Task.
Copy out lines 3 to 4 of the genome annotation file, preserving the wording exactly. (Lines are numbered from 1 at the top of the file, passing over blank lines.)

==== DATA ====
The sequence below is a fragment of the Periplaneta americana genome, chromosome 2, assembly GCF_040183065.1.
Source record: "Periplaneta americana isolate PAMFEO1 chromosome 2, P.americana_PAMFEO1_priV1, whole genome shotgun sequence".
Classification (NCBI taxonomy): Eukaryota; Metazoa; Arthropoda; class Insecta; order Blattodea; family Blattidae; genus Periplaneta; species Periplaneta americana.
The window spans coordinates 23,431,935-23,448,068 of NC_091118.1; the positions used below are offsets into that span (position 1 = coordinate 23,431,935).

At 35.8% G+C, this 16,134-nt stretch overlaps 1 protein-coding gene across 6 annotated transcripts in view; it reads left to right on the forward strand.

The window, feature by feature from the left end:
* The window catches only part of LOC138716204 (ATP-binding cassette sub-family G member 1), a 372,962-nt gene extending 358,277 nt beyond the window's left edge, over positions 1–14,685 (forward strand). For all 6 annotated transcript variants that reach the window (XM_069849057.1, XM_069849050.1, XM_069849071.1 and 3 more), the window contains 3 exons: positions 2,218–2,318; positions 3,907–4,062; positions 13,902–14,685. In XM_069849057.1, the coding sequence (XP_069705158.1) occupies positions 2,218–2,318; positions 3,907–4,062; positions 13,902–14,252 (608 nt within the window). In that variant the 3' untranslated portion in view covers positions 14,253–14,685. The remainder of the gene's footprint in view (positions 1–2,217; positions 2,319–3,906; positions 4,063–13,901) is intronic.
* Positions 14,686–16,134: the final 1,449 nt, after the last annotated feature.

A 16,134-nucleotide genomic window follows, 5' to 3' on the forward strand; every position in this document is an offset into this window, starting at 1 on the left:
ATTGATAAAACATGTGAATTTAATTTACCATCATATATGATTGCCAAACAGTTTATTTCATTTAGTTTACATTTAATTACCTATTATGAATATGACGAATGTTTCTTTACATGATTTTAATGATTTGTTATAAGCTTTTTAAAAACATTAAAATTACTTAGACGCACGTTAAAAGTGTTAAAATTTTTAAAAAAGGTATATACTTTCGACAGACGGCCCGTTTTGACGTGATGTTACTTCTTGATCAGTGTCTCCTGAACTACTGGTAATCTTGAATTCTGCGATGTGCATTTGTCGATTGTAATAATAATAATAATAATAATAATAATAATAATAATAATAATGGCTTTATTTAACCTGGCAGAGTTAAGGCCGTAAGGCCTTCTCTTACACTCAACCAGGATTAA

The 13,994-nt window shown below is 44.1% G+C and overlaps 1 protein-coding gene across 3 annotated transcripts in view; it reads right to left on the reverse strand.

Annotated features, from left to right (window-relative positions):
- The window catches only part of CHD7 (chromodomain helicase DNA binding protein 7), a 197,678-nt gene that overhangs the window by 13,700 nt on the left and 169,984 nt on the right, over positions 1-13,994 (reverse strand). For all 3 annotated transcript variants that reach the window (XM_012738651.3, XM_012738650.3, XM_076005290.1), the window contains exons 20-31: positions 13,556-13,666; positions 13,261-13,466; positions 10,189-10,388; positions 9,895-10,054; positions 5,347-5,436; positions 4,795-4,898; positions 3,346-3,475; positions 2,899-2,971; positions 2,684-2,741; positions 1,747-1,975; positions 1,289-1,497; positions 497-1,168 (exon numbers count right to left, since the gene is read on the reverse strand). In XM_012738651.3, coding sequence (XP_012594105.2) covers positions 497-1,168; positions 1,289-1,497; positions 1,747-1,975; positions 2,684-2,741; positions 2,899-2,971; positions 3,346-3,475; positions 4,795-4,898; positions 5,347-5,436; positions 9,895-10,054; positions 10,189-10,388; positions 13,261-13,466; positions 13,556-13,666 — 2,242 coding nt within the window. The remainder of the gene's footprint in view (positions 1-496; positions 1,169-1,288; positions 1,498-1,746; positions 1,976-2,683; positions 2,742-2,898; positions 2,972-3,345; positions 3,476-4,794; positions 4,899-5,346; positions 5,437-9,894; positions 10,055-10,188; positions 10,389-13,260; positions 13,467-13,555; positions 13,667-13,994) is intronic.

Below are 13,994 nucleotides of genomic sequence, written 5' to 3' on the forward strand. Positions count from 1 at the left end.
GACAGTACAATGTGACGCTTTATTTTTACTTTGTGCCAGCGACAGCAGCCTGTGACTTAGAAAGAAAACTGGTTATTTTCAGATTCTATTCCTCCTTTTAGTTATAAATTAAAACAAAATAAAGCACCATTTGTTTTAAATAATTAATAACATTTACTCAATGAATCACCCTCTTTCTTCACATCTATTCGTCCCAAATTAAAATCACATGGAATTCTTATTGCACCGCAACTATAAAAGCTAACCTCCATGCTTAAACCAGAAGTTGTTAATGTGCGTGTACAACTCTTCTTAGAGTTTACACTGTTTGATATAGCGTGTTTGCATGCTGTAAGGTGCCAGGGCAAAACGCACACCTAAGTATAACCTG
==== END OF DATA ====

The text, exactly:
Classification (NCBI taxonomy): Eukaryota; Metazoa; Arthropoda; class Insecta; order Blattodea; family Blattidae; genus Periplaneta; species Periplaneta americana.
The window spans coordinates 23,431,935-23,448,068 of NC_091118.1; the positions used below are offsets into that span (position 1 = coordinate 23,431,935).